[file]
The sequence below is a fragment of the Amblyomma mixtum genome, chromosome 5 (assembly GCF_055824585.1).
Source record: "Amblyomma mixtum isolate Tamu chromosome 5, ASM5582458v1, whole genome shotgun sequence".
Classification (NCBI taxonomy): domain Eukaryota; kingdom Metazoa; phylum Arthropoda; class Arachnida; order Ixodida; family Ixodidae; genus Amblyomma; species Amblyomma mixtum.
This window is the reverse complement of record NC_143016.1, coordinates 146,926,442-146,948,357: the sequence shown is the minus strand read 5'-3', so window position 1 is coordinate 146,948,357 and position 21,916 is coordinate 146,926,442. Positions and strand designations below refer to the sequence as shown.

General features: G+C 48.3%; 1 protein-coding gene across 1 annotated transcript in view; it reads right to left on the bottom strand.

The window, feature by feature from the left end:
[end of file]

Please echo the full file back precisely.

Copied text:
The sequence below is a fragment of the Amblyomma mixtum genome, chromosome 5 (assembly GCF_055824585.1).
Source record: "Amblyomma mixtum isolate Tamu chromosome 5, ASM5582458v1, whole genome shotgun sequence".
Classification (NCBI taxonomy): domain Eukaryota; kingdom Metazoa; phylum Arthropoda; class Arachnida; order Ixodida; family Ixodidae; genus Amblyomma; species Amblyomma mixtum.
This window is the reverse complement of record NC_143016.1, coordinates 146,926,442-146,948,357: the sequence shown is the minus strand read 5'-3', so window position 1 is coordinate 146,948,357 and position 21,916 is coordinate 146,926,442. Positions and strand designations below refer to the sequence as shown.

General features: G+C 48.3%; 1 protein-coding gene across 1 annotated transcript in view; it reads right to left on the bottom strand.

The window, feature by feature from the left end: